Nearly 5,000 miles apart on this changing planet, New Orleans and the Netherlands have one big challenge in common: water.
New Orleans Public Radio and The Times Picayune | The New Orleans Advocate sent reporters Tegan Wendland and Tristan Baurick to the Netherlands to explore new best practices around water management and climate change adaptation.
The resulting series — part of the Pulitzer Center’s nationwide Connected Coastlines initiative — digs into how we can adapt to river flooding and more intense storms, how we undo past mistakes, what it means to “build with nature” and much more.
This is Water Ways: Dutch Lessons for a Changing Coast.
Climate change is bringing heavier rain and bigger storms — new challenges for old cities.
Last summer the Mississippi River and many of its tributaries flooded for months, causing more than $20 billion dollars in damage. Climate change is bringing more heavy and frequent rainstorms, a threat many flood protection systems were not built for. Rivers creep over levees or burst them. There’s nowhere for the water to go.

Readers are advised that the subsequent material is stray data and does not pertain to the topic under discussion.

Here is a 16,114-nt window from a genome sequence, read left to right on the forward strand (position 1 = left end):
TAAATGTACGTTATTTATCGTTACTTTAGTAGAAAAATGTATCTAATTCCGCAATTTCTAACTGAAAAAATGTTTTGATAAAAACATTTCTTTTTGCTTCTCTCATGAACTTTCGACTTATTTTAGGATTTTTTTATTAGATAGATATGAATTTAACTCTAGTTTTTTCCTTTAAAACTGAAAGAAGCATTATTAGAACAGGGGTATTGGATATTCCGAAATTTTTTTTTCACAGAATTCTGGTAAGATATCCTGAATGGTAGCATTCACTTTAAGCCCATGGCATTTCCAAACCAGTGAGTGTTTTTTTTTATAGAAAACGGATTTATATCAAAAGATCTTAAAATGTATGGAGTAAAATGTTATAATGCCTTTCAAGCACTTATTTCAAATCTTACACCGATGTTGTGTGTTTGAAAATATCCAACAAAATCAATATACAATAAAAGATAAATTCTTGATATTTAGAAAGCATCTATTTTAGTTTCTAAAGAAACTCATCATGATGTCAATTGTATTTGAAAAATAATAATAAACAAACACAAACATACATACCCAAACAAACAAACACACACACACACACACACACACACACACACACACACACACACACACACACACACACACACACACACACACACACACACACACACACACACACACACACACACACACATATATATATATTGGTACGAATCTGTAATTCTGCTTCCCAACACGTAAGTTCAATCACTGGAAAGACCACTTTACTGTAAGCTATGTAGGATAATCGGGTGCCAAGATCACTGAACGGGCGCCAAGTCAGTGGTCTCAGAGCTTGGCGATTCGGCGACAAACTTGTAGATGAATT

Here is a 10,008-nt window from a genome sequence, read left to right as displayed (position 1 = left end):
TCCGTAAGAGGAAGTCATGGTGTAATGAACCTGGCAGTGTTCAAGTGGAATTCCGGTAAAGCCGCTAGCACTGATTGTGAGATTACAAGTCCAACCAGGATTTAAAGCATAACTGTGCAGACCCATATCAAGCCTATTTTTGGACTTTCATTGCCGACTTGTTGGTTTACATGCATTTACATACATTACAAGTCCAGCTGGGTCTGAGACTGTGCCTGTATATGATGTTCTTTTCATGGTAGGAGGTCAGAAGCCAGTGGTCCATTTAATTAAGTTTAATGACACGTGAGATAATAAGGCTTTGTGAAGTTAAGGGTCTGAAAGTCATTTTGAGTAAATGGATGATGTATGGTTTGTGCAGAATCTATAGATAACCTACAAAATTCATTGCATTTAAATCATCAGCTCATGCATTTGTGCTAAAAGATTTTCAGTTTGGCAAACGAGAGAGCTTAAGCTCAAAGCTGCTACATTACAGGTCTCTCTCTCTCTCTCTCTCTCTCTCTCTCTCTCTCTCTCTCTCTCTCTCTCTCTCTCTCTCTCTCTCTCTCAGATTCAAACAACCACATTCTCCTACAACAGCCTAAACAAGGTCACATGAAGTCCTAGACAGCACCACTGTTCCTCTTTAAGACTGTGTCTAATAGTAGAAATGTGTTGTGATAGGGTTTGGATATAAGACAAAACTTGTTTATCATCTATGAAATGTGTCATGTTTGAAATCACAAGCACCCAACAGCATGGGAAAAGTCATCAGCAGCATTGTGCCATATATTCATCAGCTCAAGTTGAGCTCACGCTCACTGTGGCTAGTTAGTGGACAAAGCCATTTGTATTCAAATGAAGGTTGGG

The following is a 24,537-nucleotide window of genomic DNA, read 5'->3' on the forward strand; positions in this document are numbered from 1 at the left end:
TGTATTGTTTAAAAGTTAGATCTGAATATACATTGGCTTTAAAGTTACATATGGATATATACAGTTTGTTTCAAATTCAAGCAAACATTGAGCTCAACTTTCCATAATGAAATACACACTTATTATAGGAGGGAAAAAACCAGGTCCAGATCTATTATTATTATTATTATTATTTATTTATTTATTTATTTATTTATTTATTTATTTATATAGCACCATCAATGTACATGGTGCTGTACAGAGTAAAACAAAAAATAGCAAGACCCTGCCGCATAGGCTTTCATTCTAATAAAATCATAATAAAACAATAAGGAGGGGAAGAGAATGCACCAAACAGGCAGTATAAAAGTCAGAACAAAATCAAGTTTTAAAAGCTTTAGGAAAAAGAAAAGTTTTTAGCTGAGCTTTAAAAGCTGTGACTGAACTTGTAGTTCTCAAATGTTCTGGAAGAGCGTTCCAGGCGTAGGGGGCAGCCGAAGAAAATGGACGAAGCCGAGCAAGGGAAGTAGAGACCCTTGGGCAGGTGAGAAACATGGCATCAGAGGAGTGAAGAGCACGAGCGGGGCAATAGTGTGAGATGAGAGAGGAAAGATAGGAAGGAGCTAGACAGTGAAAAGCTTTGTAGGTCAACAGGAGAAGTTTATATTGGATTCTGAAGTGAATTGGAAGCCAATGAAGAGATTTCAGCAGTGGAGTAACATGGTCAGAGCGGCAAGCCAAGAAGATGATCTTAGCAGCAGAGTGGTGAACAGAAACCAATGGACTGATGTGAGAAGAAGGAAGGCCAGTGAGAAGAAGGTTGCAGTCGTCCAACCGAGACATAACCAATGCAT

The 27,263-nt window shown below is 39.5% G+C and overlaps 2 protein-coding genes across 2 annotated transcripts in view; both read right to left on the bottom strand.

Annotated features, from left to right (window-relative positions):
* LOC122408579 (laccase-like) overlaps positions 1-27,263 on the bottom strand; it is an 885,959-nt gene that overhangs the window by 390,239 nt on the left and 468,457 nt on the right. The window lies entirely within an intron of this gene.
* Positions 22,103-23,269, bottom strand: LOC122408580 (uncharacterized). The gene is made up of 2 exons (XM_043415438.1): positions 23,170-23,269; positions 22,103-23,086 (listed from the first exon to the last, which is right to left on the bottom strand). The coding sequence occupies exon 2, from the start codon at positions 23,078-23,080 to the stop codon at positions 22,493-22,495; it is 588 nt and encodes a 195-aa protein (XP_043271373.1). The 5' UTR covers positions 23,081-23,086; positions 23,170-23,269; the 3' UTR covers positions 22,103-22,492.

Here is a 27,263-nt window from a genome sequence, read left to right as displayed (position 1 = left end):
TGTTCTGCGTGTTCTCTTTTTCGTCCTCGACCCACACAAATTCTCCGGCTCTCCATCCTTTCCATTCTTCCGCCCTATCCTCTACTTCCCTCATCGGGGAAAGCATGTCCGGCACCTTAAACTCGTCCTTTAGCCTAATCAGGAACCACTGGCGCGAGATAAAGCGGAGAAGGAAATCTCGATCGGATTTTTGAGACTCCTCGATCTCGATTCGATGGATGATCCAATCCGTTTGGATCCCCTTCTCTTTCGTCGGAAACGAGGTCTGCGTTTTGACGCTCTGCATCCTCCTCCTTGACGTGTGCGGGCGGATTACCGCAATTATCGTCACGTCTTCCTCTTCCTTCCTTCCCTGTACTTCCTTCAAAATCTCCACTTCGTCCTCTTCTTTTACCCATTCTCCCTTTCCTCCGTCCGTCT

The Netherlands is a coastal nation and faces similar threats to Louisiana, like rising seas, stronger storms and a sinking coast. Over the past thousand years, the Dutch have built giant floodwalls and levees to protect them from the North Sea, just like officials continue to do in Louisiana.
After Hurricane Katrina, Louisiana officials sought advice from the Dutch.
It makes sense. In the Netherlands, people have been managing water for a thousand years. Coastal communities across the world are now facing new climate threats — rising seas, more intense storms and heavier rain.